Pilots, too. Accountants. Snipers. Astronauts. Film editors. Lead singers.
You screw up… you disembowel the entire gig.
And your fabulous excuse doesn’t fix anything.
No one wants to hear it.
Because of you, other people now have an emergency on their hands.
Entire kingdoms have crumbled from screw-ups by people who thought they had a great excuse. (“I had that 3-penny nail right here, sir… I dunno, it must have slipped from my hand back there. My arthritis has been really bad, you know, and…”)
In school, a well-crafted excuse will get you sympathy and a do-over.
In real life… not so much.
And yet… I am NEVER surprised when confronted with a fresh case of someone I’ve put massive trust in… screwing up.
And offering an excuse.
It’s the default brain setting of almost everyone out there.
And yet… it’s really not that tough to adopt the Pro Code. It takes a committment, and requires the skill to tell others “no” when faced with tough choices.
And to tell yourself “no”, when your very natural urge to flake out and bail on your responsibilities flares up.
Everyone would rather party, or even veg out… instead of buckling down and finishing the job you signed up for. That’s the easy path.
Being a true rebel, nowadays, means embracing responsibility with gusto and energy.
The last rebellious act in business, really, is to commit to success.
No matter what.
Your social life will suffer. The family will get mad at you. No one will understand, and you will toil without immediate gratification from outside sources. (Your rewards must come from your own heart and sense of self-respect.)
And it all rests on a simple foundation.
If you take on a job, you do it.
You kill the whiny beasts in your head, wrestle your ADD into submission, push through pain and grief and disaster to do what you promised you’d do.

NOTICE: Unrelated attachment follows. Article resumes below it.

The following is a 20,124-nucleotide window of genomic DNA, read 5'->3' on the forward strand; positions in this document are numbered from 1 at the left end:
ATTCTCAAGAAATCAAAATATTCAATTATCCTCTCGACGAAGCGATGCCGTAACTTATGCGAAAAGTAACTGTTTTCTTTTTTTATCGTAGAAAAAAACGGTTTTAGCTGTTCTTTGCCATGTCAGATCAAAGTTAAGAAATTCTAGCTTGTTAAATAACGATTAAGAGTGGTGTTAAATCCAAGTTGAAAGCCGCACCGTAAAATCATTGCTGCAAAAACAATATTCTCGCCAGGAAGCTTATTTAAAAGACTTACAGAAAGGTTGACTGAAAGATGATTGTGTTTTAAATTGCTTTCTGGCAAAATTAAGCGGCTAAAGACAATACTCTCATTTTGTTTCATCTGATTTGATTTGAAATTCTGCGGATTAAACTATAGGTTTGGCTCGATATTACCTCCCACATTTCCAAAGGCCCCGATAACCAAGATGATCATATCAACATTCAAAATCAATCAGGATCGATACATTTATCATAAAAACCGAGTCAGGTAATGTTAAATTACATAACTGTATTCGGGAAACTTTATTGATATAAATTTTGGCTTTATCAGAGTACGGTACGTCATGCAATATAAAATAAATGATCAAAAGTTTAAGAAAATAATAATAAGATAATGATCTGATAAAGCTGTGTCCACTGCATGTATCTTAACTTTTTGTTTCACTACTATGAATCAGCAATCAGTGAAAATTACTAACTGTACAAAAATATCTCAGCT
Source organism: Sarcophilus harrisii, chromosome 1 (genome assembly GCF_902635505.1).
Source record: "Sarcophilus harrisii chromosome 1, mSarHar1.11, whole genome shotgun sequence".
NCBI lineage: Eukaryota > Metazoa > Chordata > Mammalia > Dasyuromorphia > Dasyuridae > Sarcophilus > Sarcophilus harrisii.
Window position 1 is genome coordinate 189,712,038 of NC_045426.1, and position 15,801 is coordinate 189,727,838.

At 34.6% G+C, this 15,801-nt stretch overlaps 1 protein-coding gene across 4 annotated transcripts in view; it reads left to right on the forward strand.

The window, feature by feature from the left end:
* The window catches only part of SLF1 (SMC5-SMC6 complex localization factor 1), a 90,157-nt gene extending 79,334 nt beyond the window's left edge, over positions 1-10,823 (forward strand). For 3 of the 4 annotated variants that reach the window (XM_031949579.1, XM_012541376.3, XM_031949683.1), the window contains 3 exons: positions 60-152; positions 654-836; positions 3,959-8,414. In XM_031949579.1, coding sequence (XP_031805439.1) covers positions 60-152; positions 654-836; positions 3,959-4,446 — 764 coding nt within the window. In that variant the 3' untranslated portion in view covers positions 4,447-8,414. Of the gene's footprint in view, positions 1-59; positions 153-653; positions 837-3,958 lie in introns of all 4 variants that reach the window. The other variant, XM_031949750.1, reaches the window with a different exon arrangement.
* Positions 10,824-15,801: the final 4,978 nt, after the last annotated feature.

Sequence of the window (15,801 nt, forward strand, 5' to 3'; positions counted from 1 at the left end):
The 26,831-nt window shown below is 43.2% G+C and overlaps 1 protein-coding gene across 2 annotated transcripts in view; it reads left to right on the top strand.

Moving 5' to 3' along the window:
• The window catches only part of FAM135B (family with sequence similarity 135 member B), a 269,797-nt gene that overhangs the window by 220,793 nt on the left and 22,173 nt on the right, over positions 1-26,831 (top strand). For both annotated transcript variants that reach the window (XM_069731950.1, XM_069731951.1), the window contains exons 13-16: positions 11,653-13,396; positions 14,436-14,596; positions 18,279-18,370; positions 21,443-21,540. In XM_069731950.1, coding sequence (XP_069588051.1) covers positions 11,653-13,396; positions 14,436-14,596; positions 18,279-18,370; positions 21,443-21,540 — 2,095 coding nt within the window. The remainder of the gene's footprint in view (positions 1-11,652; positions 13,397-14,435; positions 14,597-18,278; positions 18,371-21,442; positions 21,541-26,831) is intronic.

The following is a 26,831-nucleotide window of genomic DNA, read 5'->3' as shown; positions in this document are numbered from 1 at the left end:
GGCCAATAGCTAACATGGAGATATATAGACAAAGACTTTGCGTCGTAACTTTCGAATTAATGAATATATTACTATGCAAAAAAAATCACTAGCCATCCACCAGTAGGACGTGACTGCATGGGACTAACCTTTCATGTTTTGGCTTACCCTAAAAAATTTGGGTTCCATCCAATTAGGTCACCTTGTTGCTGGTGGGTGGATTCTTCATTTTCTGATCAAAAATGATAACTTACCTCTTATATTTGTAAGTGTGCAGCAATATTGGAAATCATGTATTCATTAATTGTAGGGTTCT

That’s how that US Airways pilot saved all 150 passengers and crew in that emergency landing in the Hudson River today.
That’s how all professionals worthy of the title treat every responsibility they have.
It’s hard to do. It’s kinda lonely at times.
But committing to it will instantly change your life forever.
And remember: It’s no crime not to have this code already in your bag.
But once you’re made aware of it, you lose big by choosing to ignore it. (So, yeah, it’s a dirty trick on my part to throw it in front of you like this.)
Today — in business, and in conquering the mounting ills of the world — we need professionals more than ever.
The hardest and most rewarding jobs will not get done through excuses.
What do you think?
Love to hear your comments, below.
P.S. I do not yet have a site to send you to…
… but I’m letting slip the news that, at the end of February, we’re hosting a small, super-intense Hot Seat event in San Francisco. I’ve packed the room with experts and know-it-all wizards.
If your business needs a “marketing intervention” because of falling sales, new competition, or any other problems interfering with your pursuit of fat profits and happiness…
… then you need to seriously consider this event.
The seats will go fast. We only have room for a handful of folks, because of the intense personal attention given to each attendee.
So seriously — stay frosty.
"11 Really Stupid Blunders You're Making With Your Biz & Career Right Now."